Lufthansa soars, despite early growing pains
When Lufthansa started offering executive jet flights through its subsidiary Lufthansa Private Jet in March 2005, the intention was to carry first-class passengers to and from its hub airports in Frankfurt, Munich and Zurich, providing a seamless connection with scheduled services. The airline was also offering point-to-point flights between some 1,000 European airports. In fact, that point-to-point service has grown much faster than long-range flight connections and today makes up for about 70 percent of all Lufthansa Private Jet flights.
From the beginning, all Lufthansa Private Jet flights were sold as Lufthansa services, but with aircraft wet-leased from fractional ownership provider NetJets Europe.
However, according to the German flag carrier, as point-to-point flights developed faster than feeder flights for scheduled links, Lufthansa and NetJets effectively found themselves competing and there was a strain on aircraft availability. This evolution prompted NetJets to pull out of the agreement late last year, and the airline had to find replacement aircraft. It found them at new partner DC Aviation, the former DaimlerChrysler flight department now part of the Cirrus Group.
Lufthansa has since announced that while it will continue working with DC Aviation, it will also build up its own fleet of executive aircraft. In a first move, the airline ordered two Cessna Citation CJ3s and two Citation XLSs. The first CJ3 was delivered in March and will start revenue flights before the end of this month. The other three aircraft will be delivered within one year.
The airline also reassigned to Lufthansa Private Jet (Booth No. 461) three Citation CJ1+s ordered earlier for pilot training. In addition, two Bombardier CRJ200s of the airline’s regional fleet will be outfitted with executive interiors. All aircraft feature interior colors and materials similar to those used in first-class sections of the company’s airliners. They will not carry the Lufthansa name on the exterior, but their paint schemes will reflect those of the airliners.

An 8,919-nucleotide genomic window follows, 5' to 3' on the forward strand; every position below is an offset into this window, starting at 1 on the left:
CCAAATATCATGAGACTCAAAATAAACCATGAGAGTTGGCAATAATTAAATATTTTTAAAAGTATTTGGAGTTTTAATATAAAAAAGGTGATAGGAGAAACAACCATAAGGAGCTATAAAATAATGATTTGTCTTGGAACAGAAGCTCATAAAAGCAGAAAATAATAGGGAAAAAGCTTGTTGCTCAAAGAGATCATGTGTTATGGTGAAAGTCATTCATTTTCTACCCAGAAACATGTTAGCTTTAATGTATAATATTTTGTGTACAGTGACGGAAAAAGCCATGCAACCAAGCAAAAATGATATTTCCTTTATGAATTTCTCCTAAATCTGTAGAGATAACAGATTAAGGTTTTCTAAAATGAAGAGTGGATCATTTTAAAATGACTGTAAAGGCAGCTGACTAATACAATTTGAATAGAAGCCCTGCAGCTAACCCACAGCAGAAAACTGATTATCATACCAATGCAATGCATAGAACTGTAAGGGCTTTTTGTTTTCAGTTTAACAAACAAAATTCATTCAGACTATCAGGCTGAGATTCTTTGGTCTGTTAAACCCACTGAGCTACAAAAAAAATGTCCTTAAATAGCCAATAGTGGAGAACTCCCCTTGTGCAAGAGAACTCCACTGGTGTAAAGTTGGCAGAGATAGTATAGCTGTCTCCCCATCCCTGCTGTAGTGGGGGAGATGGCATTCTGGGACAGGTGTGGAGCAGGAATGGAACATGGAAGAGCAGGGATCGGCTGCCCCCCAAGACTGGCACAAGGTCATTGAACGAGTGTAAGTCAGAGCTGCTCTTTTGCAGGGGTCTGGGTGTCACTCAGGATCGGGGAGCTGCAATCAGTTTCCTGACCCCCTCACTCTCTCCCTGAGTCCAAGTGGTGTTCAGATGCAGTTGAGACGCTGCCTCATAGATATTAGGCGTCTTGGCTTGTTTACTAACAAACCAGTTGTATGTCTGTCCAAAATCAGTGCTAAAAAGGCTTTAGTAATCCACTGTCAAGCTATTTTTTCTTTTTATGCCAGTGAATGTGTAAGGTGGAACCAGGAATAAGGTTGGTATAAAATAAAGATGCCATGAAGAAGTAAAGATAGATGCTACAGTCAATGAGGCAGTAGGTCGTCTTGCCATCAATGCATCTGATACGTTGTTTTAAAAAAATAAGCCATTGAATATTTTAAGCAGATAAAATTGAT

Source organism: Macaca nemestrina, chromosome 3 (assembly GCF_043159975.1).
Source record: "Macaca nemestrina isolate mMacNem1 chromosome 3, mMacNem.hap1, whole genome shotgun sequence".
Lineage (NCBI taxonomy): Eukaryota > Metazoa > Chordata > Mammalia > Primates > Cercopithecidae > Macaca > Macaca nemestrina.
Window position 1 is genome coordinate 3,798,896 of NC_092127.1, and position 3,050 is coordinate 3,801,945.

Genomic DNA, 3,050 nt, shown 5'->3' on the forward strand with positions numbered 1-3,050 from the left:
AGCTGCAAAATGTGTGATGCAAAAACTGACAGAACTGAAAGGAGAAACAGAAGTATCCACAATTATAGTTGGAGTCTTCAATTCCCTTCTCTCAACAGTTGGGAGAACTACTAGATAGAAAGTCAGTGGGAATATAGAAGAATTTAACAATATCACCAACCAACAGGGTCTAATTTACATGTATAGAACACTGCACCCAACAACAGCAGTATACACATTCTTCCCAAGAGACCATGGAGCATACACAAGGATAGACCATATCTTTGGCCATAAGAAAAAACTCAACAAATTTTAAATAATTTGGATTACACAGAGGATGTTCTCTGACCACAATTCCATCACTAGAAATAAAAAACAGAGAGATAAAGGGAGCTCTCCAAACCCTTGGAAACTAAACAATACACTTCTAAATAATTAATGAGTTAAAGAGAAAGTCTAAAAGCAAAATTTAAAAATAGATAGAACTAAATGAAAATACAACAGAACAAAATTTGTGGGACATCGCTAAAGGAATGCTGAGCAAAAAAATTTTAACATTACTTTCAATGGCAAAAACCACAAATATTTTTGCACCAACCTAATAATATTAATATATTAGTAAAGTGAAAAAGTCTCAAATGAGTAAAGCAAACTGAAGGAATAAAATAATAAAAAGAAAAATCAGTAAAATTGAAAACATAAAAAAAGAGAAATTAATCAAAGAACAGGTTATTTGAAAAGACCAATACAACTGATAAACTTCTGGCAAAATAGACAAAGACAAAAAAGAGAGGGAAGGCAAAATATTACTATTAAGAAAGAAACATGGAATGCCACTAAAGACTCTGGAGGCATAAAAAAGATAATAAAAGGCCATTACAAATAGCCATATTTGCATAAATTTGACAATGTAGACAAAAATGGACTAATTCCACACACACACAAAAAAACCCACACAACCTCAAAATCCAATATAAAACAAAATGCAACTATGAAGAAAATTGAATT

By March 2009, Lufthansa Private Jet expects to have a fleet of nine executive aircraft with interior configurations accommodating four to 12 passengers. Lufthansa subsidiary Swiss International Airlines will operate these aircraft, while the sales and marketing office will remain in Frankfurt. Employment will increase at Swiss, as additional pilots and operating personnel are hired. Lufthansa also plans to add another two partner companies later to be able to respond to peak demand.
Lufthansa Private Jet does not publish passenger figures, but has indicated that the number of flights sold increased by 26 percent from 2006 to 2007. The company reports it has been most successful in Germany, Scandinavia, France and Italy, with the majority of customers from these areas making point-to-point flights within Europe and Russia. Most non-European customers come from the U.S. and New Zealand and predictably use the service in connection with long-haul first-class flights.
The operation made up to 10 flights per day in 2007 and was prevented from providing more only by lack of available aircraft. Although the average number of passengers carried per flight was less than two, demand for medium-size jets increased more than for the smaller categories.
To help customers understand its prices, Lufthansa Private Jet distributes a map of Europe and a transparent sheet with concentric distance circles. If the center is placed over the departure point, distance and price to destination is immediately evident. Prices indicated depend on the size of aircraft and include all costs. All flights earn credits in Lufthansa’s Miles and More frequent flier bonus program and passengers are entitled to simplified boarding of long-range flights with Lufthansa or Swiss at Frankfurt, Munich and Zurich.